And what about those nonsensical interactions? The argument here is similar to the one above, and suggests that people can interact with games in all kinds of silly ways that don’t support or develop the meaning the creator intends them to experience. That’s true. I can play GTA 3 purely as a racing game, without ever doing any of the non-racing missions. How does that support the game’s central meaning (which I take to be about freedom and consequence)? Well, the answer is, it doesn’t. But hold on… I can also use War and Peace to prop up the broken leg of my couch, or view Warhol’s Campbell’s Soup Cans in a pitch black room and then say I don’t get the message. The point is that the audience must always interact with a work on some level (in games, this is very literalized), but their ability to interact with a work in nonsensical ways does not diminish or destroy the art.
You could say that in the Tolstoy example, the book is not being read, and in the Warhol example, the painting is not being viewed – but in my GTA example, the game is being played… and that’s the difference. I would actually simply say that is inaccurate. When you’re only playing one tiny part of GTA, you’re not really playing it at all, any more than you are reading Bram Stoker’s Dracula if you are only reading the sexy bits.
The Argument from Legitimacy
Another argument against the existence of real authorship in games is the argument about the legitimacy of the kind of authorship I am talking about. In his responses to Barker, Ebert says:
“If you can go through "every emotional journey available," doesn't that devalue each and every one of them? Art seeks to lead you to an inevitable conclusion, not a smorgasbord of choices.”
In other words, he is questioning the nature of an authorship focused on providing a single perspective, versus an authorship that affords the player a range of perspectives.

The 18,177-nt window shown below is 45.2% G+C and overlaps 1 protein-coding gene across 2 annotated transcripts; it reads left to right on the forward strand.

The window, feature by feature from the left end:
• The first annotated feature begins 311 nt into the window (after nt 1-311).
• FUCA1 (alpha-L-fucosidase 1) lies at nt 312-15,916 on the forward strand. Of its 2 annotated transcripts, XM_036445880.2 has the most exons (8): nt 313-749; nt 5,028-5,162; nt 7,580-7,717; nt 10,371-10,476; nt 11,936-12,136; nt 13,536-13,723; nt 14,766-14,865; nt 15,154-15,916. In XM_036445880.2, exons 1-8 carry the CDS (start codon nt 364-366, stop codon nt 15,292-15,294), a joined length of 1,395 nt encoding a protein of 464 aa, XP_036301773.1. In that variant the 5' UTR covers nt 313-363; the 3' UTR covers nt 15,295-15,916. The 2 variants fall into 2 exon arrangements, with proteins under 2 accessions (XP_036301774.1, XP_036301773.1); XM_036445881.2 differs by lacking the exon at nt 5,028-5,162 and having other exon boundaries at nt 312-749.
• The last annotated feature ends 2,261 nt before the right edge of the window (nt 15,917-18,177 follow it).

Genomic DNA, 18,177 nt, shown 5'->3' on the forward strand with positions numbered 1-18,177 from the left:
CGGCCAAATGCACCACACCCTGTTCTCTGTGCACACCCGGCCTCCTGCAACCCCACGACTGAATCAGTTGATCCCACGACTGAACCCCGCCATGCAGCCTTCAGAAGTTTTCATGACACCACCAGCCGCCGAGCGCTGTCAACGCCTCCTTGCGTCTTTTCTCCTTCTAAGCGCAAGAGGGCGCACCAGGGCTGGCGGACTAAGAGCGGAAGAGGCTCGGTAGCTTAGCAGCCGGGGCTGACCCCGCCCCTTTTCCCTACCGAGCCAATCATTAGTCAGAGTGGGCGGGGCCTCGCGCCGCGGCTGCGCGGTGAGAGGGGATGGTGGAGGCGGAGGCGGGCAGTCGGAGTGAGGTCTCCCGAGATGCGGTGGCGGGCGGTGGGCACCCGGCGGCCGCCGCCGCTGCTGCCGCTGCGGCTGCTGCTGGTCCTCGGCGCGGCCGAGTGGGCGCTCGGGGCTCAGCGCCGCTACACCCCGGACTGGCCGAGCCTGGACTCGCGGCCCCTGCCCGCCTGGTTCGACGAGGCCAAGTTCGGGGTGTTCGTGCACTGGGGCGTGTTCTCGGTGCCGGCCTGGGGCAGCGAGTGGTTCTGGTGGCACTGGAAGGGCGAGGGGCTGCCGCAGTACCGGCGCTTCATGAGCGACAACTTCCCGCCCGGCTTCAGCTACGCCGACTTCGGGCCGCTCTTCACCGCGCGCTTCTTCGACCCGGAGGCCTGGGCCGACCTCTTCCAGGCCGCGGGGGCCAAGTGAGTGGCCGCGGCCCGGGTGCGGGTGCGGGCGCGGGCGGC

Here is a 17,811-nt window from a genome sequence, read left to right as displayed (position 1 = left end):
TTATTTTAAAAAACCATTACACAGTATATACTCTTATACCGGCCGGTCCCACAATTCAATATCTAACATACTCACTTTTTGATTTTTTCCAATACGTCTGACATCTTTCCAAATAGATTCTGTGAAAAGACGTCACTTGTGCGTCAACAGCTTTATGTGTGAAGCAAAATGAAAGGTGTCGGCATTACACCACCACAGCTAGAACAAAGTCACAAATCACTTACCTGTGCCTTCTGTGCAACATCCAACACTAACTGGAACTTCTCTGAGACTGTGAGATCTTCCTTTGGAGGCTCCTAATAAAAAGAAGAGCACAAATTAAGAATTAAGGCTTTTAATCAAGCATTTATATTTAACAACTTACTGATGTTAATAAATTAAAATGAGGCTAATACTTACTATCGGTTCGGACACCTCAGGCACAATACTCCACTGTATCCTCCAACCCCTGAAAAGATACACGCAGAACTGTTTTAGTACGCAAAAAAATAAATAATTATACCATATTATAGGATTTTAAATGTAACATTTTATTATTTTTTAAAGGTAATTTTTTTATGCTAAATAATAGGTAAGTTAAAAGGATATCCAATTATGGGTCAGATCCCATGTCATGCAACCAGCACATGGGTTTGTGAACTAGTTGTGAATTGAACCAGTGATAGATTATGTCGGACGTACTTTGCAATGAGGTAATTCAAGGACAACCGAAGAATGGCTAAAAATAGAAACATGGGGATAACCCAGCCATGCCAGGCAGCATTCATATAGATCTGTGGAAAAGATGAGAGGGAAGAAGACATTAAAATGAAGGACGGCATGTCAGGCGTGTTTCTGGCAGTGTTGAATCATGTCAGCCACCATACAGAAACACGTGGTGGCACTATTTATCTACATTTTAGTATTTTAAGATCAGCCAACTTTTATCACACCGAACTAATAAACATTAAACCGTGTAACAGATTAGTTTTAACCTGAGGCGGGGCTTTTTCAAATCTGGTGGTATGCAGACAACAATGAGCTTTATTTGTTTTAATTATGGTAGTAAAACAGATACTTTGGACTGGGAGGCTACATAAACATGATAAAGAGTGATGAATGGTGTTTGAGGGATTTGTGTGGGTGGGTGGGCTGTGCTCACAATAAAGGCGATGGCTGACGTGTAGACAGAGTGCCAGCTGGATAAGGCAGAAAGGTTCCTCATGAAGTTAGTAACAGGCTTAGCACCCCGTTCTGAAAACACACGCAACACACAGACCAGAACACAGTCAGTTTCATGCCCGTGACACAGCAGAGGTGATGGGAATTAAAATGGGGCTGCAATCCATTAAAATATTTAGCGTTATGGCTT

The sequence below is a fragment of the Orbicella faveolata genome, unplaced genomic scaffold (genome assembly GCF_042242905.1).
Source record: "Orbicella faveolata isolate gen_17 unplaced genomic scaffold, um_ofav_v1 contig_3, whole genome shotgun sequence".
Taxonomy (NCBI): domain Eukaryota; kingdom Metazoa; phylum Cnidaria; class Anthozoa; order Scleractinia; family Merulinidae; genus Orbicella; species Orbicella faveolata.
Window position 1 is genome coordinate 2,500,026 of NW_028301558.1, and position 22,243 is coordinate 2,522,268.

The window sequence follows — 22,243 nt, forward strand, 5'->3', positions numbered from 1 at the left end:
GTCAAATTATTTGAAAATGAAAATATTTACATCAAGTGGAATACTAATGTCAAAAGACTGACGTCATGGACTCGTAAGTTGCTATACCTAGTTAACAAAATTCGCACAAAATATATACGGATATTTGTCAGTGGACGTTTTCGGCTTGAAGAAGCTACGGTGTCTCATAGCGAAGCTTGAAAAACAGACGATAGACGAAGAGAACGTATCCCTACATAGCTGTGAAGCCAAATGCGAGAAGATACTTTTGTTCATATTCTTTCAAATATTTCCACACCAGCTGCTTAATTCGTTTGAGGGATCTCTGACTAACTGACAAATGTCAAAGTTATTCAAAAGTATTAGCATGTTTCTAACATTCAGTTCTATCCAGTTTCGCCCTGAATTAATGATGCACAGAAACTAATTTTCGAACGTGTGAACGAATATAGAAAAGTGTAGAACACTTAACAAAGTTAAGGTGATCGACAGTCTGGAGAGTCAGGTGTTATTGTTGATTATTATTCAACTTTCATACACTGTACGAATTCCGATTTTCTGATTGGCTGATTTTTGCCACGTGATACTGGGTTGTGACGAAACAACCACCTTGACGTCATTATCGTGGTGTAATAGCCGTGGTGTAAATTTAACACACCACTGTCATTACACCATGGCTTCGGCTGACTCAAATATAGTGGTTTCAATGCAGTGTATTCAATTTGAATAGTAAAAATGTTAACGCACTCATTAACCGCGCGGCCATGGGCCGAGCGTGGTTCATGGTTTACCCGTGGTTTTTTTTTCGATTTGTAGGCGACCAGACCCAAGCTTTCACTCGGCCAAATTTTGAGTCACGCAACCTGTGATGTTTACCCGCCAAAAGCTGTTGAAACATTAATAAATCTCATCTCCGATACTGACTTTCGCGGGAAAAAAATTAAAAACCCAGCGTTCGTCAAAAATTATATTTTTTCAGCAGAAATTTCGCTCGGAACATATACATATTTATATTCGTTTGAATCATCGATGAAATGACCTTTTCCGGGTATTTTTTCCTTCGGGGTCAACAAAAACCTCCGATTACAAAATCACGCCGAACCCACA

I agree with Ebert that there is a difference in these two kinds of authorship. Romeo and Juliet is one love story. The play gives us a specific and authored understanding of what Shakespeare wants us to think about love in this specific case, between these two specific characters, in this specific set of circumstances. But Ebert is wrong to suggest that games – in affording a different kind of authorship somehow do not lead to inevitable conclusions, or that they offer a simple ‘smorgasbord’ wherein ‘every emotional journey’ is somehow possible.
In a sense, the kind of authorship in a movie or a play requires an inductive approach to understanding the meaning. If I start with the specific love of two star-cross’d teenagers in Renaissance Verona whose families despise one another, and then try to generalize what love means, I am likely to end up with a lot of useless conclusions. It’s an inductive and error-prone process to move from the specific to the general. With all of the inductive errors possible, what can I truly understand about love in general from Romeo and Juliet alone? I could reasonably induce that real love can only exist in the convoluted set of circumstances of the play where one lover drinks a sleeping potion, and the other - distraught at seeing their love 'dead' - suicides with poison, so that the first can then prove their love equal and true by also drinking poison on awakening.
Certainly that would be an absurd notion of love, and that problem with induction is fundamentally why we continue to write love stories at a breathtaking rate… because when you are providing singular examples of love, and trying to facilitate the audience feeling love, you will always have room for more examples. You can write unique and powerful love stories forever and never exhaust the infinite scope of the material ‘love’. Examples piled on examples forever will never pile up to infinity. Regardless – and for good reasons – this ‘inductive’ form of artistic expression is the kind of authorship that we see in most media (and it is wonderous).